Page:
It is critical for leading developers like EDP Renewables North America to have contractual certainty in order to allocate the capital to build the project. For our clients, contributing to a new renewable project makes a meaningful difference in meeting their corporate environmental, social, and governance (ESG) and sustainability goals. The client should be able to say, “I helped build that project!” and feel like an equal partner in the success of a project’s development. It’s a win/win for the client, EDP Renewables North America, and our climate.

4. What advice would you give to companies that are just starting their efforts to procure carbon-free electricity?

Just like evaluating projects to avoid or reduce emissions via reducing consumption, we’d recommend you consider the costs of the action alongside the benefit of the elimination of future costs. Companies interested in procuring carbon-free energy should evaluate the potential upsides of power purchase agreements as a hedge against future increases in electricity costs. Retail plans will just increase costs vis-à-vis the retail nonrenewable option; however, power purchase agreements (PPAs) have the ability to also act as a hedge, rather than just a cost center, provided the renewable project is in a similar location to the corporate load.

It is just as important to consider key factors beyond price, including the developer’s experience and track record. We would encourage first-time corporates to meet the developer face to face, call references, and to make sure the partnership will work, because when signing a PPA, you are essentially getting married!

One of our greatest successes was when one of our potential clients came out to an existing wind site and experienced our day-to-day operations and saw firsthand the culture of safety that is infused in our project DNA. It was our environmental team who sealed the deal. EDP Renewables North America has a world-class environmental group that is actively setting standards, participating in research, winning awards, and making the industry better. The client was able to see this for themselves, and we signed the PPA onsite, and the project is now in operation.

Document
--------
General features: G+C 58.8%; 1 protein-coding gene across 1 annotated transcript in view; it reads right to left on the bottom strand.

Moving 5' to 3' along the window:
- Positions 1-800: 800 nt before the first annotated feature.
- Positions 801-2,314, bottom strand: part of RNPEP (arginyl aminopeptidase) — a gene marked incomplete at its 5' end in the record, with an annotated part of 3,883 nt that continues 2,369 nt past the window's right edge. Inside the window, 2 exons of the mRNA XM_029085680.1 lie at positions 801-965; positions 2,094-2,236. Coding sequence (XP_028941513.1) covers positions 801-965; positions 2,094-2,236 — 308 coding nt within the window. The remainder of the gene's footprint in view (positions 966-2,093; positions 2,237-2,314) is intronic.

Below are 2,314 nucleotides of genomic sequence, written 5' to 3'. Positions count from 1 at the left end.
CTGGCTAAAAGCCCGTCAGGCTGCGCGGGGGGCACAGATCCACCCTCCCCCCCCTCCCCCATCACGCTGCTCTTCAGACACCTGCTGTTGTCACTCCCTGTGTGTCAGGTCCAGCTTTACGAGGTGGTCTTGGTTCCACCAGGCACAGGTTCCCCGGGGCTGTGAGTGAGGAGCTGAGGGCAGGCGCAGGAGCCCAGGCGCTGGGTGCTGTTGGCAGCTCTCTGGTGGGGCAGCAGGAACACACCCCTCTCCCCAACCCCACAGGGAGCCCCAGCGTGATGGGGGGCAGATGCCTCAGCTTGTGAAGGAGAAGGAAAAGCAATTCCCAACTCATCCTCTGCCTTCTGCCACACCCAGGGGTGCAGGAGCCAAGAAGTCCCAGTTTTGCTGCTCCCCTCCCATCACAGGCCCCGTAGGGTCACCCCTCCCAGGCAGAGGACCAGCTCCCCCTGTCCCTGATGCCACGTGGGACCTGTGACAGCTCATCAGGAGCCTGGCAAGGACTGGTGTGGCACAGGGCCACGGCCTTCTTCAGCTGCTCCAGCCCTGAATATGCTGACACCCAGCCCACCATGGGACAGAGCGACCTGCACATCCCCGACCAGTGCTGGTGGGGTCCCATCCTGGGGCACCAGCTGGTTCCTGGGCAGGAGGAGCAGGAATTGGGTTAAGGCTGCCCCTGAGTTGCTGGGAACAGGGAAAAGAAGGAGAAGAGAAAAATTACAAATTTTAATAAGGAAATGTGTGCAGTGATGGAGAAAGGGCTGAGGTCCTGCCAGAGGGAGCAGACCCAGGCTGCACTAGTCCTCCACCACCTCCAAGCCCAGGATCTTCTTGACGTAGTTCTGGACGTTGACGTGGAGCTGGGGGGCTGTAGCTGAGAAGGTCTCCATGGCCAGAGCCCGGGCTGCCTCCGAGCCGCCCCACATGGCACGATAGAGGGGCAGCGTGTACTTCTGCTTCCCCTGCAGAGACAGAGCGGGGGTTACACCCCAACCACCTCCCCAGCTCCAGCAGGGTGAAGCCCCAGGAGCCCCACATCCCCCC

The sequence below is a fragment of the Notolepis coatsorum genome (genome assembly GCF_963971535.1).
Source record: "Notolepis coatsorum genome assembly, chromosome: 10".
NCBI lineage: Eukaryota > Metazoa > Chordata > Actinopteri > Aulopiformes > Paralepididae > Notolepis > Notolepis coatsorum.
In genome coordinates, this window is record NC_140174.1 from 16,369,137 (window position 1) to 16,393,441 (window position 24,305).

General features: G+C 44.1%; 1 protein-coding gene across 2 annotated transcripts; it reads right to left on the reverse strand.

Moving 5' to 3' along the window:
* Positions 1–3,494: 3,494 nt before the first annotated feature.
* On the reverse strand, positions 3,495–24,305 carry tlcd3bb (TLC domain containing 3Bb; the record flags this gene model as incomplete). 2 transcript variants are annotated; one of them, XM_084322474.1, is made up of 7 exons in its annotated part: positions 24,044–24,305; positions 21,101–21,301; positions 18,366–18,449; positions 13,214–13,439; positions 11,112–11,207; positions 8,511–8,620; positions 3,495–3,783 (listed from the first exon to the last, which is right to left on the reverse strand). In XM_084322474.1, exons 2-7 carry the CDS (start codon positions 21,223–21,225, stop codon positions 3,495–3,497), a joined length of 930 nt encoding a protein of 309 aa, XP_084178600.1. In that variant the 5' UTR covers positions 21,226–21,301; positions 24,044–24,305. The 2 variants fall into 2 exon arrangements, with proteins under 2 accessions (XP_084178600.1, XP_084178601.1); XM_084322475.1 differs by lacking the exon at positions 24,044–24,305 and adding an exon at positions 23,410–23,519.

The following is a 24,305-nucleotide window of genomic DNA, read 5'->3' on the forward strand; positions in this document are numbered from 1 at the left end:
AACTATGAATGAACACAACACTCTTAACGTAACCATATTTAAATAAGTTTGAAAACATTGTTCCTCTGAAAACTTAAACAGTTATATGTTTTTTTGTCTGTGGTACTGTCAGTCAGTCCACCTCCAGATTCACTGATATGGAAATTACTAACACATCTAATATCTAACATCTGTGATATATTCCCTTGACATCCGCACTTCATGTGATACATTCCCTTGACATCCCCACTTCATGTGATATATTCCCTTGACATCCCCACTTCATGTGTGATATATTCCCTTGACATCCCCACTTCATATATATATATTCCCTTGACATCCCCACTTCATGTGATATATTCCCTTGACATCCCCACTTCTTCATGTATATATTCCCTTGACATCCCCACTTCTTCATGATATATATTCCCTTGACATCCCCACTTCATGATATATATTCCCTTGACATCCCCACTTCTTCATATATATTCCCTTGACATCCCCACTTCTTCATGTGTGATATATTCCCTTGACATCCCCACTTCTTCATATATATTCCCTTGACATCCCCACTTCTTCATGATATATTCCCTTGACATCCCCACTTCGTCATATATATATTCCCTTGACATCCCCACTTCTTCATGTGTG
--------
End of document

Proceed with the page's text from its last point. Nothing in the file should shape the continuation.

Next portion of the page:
5. If you could change one thing in today’s CFE markets to help your company go even further in decarbonizing the grid, what would it be?

Renewable projects are extremely capital intensive; a typical renewable project will spend three-quarters of its total capital outlay over the project’s useful life by day one of operations. Because this is a fundamental aspect of renewable projects, project development risk is seen as an extremely critical piece of overall project risk to manage. Many buyers — understandably so — are hesitant to transact with projects unless/until developers are certain they can bring projects online. If we could change one thing, we would tell buyers to be open to transacting with earlier-stage projects and agree to share risks that the developer sees as still extant and mitigable through the practical exercise of due diligence.

Oftentimes, the best projects (whether “best” is determined by a project’s location, size, price, or by other attributes) are never marketed broadly to customers who are in that large category of those who wait until projects have “certainty.” Usually, the winning off-takers of these projects are those who realize greater benefits by sharing risk with their developer.